July 29, 2013 - Posted by: admin - In category:

taxes - No Responses

Gifting of assets is a good thing, but it must be done with an understanding of applicable tax ramifications, specifically with regard to federal gift tax.

All U.S. citizen taxpayers are given something called the Unified Credit Exclusion Amount, which can be used toward any applicable gift taxes incurred throughout their lifetime (and/or against estate tax and/or GST). The Unified Credit Exclusion Amount in 2013 is $5,250,000 (which is indexed for inflation). This means that a taxpayer can gift $5,250,000 worth of assets that otherwise would not qualify for a gift tax deduction or that are not otherwise exempt from gift tax without owing any gift tax. Here’s an example:

Assume that Steve gifts $200,000 to his daughter Mary. Steve has made a $200,000 taxable gift. However, Steve’s Unified Credit Exclusion Amount covers this gift. Therefore, Steve will not owe federal gift taxes as a result of this transaction. However, the use of $200,000 of his Unified Credit Exclusion Amount will serve to reduce the amount available to him later in his life (or at his death), including with respect to any future gift tax, estate tax and/or generation skipping tax (“GST”) due at a later date.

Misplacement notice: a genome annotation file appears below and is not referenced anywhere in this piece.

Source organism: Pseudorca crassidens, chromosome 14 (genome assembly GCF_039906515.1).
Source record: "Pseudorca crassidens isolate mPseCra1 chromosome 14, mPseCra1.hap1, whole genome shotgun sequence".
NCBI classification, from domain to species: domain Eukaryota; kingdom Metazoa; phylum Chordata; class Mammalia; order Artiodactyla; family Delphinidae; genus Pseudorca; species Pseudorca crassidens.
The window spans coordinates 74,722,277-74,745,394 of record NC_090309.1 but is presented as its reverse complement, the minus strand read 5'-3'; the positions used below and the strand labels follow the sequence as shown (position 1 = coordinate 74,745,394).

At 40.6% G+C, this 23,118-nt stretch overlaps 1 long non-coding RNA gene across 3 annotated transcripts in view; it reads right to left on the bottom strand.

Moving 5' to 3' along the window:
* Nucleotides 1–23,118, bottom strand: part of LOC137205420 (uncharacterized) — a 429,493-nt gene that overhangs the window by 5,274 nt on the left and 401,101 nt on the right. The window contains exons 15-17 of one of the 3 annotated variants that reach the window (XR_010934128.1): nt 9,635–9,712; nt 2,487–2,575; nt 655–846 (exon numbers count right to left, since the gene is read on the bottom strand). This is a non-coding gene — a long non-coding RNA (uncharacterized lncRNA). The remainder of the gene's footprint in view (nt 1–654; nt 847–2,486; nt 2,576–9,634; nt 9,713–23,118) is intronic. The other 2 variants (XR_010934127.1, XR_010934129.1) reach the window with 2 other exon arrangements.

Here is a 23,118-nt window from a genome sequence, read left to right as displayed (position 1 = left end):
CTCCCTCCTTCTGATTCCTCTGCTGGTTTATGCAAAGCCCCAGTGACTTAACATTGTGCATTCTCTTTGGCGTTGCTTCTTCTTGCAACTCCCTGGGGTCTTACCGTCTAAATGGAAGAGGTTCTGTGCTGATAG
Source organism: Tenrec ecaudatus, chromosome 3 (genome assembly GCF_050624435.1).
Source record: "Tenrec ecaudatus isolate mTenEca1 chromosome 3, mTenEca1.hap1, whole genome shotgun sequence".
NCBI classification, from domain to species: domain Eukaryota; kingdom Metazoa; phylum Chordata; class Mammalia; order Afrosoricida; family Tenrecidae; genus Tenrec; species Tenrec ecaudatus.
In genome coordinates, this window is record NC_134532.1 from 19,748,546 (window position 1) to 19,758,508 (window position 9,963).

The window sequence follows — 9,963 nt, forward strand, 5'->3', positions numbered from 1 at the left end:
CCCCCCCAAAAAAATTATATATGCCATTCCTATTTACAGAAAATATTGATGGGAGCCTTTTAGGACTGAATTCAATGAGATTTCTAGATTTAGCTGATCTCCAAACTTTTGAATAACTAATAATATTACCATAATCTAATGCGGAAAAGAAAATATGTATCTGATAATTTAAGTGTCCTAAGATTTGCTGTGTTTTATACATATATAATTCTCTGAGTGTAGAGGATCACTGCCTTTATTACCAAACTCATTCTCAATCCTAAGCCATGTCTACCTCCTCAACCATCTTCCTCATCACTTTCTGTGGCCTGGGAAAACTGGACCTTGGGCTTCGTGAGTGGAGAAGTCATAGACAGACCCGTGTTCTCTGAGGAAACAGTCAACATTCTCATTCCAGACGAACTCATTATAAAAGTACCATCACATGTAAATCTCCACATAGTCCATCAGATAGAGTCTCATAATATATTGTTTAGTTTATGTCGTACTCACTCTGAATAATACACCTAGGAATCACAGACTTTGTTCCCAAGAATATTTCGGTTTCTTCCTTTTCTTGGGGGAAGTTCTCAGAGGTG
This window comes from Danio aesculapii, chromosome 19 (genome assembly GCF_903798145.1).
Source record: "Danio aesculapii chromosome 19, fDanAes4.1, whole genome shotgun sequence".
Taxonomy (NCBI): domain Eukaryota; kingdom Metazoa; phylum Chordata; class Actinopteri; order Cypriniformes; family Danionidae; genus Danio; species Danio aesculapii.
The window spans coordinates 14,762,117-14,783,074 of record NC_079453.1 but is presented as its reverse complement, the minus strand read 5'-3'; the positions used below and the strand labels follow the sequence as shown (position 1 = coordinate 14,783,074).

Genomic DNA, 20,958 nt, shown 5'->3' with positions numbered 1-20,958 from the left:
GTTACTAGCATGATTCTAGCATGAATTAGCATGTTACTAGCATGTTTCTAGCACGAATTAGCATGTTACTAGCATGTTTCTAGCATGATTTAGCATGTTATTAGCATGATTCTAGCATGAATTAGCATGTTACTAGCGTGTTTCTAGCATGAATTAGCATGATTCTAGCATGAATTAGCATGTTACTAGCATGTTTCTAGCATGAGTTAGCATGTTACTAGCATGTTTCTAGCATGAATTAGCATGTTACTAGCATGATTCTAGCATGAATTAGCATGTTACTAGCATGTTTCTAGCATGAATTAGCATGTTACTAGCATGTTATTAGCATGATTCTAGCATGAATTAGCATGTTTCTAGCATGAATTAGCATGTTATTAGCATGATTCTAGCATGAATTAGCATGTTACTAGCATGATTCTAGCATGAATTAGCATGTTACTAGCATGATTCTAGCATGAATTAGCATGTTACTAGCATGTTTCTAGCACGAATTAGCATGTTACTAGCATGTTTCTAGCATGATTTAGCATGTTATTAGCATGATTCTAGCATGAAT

In addition, everyone is given an Annual Exclusion Amount equal to $14,000 for 2013 (indexed for inflation) per gift recipient that can be transferred free of gift tax and without using a portion of the available Unified Credit Exclusion Amount. Further, this $14,000 per year, per recipient can be doubled by a married couple ($28,000 per year), so long as the correct tax forms are filed during the year of such gifts.

There are several more important aspects to this discussion of gift taxes, including:

unlimited marital deduction for transfers between U.S. citizen spouses
transfers to qualified charitable organizations
transfers for tuition
transfers for medical expenses

Please contact us to learn more about these important issues.

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